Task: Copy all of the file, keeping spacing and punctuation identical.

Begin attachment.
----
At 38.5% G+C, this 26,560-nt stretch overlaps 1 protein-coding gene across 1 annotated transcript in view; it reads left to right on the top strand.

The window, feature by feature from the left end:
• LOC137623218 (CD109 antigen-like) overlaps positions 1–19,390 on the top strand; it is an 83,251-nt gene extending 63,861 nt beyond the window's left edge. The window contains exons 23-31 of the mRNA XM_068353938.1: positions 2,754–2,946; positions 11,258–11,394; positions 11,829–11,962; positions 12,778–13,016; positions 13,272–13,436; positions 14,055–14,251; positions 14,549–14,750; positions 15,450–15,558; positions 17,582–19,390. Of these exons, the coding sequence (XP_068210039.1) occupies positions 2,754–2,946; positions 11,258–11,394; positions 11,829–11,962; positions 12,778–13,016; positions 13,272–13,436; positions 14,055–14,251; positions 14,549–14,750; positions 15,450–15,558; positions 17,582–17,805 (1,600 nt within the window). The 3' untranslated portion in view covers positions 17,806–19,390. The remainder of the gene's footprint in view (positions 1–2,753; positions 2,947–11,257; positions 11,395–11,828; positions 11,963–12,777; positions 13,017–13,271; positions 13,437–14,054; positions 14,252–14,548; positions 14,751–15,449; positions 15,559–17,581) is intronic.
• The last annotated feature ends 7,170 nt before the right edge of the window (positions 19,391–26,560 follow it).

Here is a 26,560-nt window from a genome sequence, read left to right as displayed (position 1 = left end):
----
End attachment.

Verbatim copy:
At 38.5% G+C, this 26,560-nt stretch overlaps 1 protein-coding gene across 1 annotated transcript in view; it reads left to right on the top strand.

The window, feature by feature from the left end:
• LOC137623218 (CD109 antigen-like) overlaps positions 1–19,390 on the top strand; it is an 83,251-nt gene extending 63,861 nt beyond the window's left edge. The window contains exons 23-31 of the mRNA XM_068353938.1: positions 2,754–2,946; positions 11,258–11,394; positions 11,829–11,962; positions 12,778–13,016; positions 13,272–13,436; positions 14,055–14,251; positions 14,549–14,750; positions 15,450–15,558; positions 17,582–19,390. Of these exons, the coding sequence (XP_068210039.1) occupies positions 2,754–2,946; positions 11,258–11,394; positions 11,829–11,962; positions 12,778–13,016; positions 13,272–13,436; positions 14,055–14,251; positions 14,549–14,750; positions 15,450–15,558; positions 17,582–17,805 (1,600 nt within the window). The 3' untranslated portion in view covers positions 17,806–19,390. The remainder of the gene's footprint in view (positions 1–2,753; positions 2,947–11,257; positions 11,395–11,828; positions 11,963–12,777; positions 13,017–13,271; positions 13,437–14,054; positions 14,252–14,548; positions 14,751–15,449; positions 15,559–17,581) is intronic.
• The last annotated feature ends 7,170 nt before the right edge of the window (positions 19,391–26,560 follow it).

Here is a 26,560-nt window from a genome sequence, read left to right as displayed (position 1 = left end):